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A Day in the life of Ann Nimmo, Deputy Charge Nurse

There are a whole team of people who work behind the scenes at Glasgow Memory Clinic – an Independent Research Organisation dedicated to conducting a range of clinical trials to find better treatments for those with Memory Impairment, Alzheimer’s disease and Dementia.

From finance to reception and admin staff, doctors, nurses and psychologists, everyone works towards the same goal – to find a cure for Alzheimer’s disease. Here’s what Deputy Charge Nurse, Ann Nimmo had to say about working for Glasgow Memory Clinic:

Q: What was your background before joining Glasgow Memory Clinic?
A: (Ann): I have a background in psychiatric nursing and qualified in 1989. I trained as a staff nurse at Lanarkshire College of Nursing and Midwifery. In 1992, I left the NHS to move into the private sector. I worked for five years in Brain Injury and Rehabilitation then took up a more senior roll in Elderly Care.

After a long spell as a Unit Sister I moved on to the training sector working for SQA and teaching SVQ Level 2 and 3 to individuals from under privileged areas to help them get back into the working sector. During this time, I also became qualified as an Internal Verifier for SQA and a Verifier and Trainer for First Aid and HIV/AIDS awareness.

I missed the hands-on side of Nursing and went back to Elderly Care as a Unit Manager in a 32 bed Care Unit for people with challenging behaviours. The Director of Nursing already knew Dr Inglis and thought I may be suited to a part time role at Glasgow Memory Clinic.  I started off working two days a week day release and then took up a full-time position six months later – that was 15 years ago!

Q: Describe a typical day for you?
A: (Ann): A typical day involves undertaking copious amounts of Memory and Cognitive Assessments with both subjects and family members. Health Style and Behaviour questionnaires are becoming more frequently requested.

My duties include responding to emails and phone calls, completing paperwork and managing the electronic capture and flow of data for various visits. I oversee the processing labs and carry out ECGs, blood pressure checks and genetic swabs. I also co-ordinate visits and appointments with outside vendors such as MRI and PET Scanning Centres, Ophthalmologists and Dermatologists.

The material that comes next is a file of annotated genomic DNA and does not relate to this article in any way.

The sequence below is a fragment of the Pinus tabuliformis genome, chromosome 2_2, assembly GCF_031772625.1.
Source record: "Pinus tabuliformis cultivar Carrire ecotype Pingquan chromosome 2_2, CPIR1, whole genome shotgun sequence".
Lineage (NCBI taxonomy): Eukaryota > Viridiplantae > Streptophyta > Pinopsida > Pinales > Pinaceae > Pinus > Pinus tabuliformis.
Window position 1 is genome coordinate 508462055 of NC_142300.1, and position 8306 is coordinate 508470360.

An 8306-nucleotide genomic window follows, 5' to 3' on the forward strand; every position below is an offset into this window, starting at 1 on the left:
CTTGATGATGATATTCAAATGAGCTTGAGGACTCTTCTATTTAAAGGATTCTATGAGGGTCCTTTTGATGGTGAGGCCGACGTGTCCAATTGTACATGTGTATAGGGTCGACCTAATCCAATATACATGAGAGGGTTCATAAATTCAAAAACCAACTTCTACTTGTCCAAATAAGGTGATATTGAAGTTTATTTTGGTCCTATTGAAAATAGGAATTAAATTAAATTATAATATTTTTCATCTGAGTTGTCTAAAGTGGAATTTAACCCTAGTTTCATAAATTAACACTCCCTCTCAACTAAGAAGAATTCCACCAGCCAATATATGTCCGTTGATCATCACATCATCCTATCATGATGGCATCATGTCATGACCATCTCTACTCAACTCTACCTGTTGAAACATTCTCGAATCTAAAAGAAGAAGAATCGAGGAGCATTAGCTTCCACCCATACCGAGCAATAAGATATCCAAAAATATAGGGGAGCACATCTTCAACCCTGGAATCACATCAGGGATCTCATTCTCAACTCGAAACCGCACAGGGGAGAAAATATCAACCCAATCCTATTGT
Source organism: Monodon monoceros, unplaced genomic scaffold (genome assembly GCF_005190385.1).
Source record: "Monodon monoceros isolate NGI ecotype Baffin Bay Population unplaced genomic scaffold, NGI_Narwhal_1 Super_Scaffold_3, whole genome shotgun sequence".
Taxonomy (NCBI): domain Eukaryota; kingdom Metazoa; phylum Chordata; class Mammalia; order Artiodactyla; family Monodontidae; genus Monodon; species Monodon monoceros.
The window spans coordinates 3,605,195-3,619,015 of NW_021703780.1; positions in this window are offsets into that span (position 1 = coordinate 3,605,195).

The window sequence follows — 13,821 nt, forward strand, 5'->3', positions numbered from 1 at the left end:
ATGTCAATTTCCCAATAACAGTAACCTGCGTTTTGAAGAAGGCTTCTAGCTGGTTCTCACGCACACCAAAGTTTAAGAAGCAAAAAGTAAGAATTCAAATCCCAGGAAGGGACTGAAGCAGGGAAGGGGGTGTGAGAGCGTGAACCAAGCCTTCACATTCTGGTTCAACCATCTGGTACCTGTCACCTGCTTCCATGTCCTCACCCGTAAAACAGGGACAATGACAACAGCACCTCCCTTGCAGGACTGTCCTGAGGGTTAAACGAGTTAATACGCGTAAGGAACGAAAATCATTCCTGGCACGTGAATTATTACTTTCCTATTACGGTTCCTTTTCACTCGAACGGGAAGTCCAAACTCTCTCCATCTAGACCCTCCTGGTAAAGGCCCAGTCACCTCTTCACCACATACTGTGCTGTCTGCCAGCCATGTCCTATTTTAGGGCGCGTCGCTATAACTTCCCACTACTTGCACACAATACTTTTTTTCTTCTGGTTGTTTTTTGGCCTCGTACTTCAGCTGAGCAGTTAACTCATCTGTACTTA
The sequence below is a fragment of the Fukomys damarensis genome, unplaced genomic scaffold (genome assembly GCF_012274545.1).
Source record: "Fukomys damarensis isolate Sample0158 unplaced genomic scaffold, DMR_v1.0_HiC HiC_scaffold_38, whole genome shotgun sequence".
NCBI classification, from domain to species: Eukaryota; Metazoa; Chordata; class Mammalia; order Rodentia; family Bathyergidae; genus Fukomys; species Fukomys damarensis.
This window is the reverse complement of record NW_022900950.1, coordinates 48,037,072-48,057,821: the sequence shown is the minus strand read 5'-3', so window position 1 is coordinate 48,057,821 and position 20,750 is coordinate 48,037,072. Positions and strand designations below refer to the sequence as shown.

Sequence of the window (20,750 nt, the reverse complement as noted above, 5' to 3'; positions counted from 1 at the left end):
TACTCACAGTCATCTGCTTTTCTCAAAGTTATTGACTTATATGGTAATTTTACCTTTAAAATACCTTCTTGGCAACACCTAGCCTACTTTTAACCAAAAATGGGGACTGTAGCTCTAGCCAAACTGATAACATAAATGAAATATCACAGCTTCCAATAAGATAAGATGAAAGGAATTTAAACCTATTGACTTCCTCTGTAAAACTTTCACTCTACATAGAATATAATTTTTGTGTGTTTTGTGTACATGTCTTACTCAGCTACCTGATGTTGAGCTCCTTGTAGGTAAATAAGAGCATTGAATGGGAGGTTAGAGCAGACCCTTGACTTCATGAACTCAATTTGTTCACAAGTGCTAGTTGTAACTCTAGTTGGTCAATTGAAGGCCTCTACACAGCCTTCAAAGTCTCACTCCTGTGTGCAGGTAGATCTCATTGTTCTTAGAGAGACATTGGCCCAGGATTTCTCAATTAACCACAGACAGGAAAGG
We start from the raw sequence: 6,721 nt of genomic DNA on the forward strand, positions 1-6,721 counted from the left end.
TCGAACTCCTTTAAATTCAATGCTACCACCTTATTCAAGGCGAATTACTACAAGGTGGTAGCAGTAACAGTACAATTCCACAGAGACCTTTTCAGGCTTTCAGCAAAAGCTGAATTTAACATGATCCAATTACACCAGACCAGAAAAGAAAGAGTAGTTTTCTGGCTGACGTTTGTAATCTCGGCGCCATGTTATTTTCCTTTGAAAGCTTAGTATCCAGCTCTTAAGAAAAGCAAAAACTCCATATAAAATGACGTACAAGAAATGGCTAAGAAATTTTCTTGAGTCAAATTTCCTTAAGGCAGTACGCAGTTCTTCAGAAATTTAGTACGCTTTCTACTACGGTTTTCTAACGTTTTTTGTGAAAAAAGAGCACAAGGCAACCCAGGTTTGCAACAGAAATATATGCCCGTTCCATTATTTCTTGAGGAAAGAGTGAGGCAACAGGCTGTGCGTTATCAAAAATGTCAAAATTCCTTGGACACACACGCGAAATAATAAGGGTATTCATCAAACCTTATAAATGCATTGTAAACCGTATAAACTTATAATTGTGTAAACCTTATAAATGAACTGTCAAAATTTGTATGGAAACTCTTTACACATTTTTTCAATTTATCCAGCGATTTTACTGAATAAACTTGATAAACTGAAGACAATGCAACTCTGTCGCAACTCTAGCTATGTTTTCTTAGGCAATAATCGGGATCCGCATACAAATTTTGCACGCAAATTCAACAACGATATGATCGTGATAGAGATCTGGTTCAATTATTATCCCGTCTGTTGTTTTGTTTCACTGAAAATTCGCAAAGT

Q: What has been your biggest challenge since joining Glasgow Memory Clinic?
A: (Ann): Every day is a learning experience and each day is a new challenge!

Q: What has been your biggest professional success/achievement?
A: (Ann): I love the feeling of going home, satisfied you have added to someone else’s day.

Q: What is your favourite thing about working for Glasgow Memory Clinic?
A: (Ann): This would have to be the people I work with and the clients I see on a regular basis – you build up some very strong relationships.


Q: What do you do to relax/unwind?
A: (Ann): I love getting away for some sunshine – who doesn’t right? I also enjoy Horse Racing especially in York. The Knavesmire in York is my favourite track to visit – I’m always lucky there!


Q: What’s the best piece of work related or personal advice you have received?
A: (Ann): Find your niche, work hard and accept constructive feedback – there’s always room for improvement. There’s nothing you’re not good at – it’s just there are some things you’re better at and there’s some that require more work. The grass isn’t always greener on the other side.


Q: What would you say to someone who has never considered getting involved with a clinical trial?
A: (Ann):  Volunteering is a personal thing, but we wouldn’t be where we are today in medicine if people didn’t volunteer for clinical trials. It’s the sole reason we have Penicillin, immunisation’s and treatments for Cancer and HIV.


People who volunteer for trials are special in their own way – they don’t always see a direct benefit for themselves, but they want to do something worthwhile and positive for future generations to come.

Posted 12th October 2018

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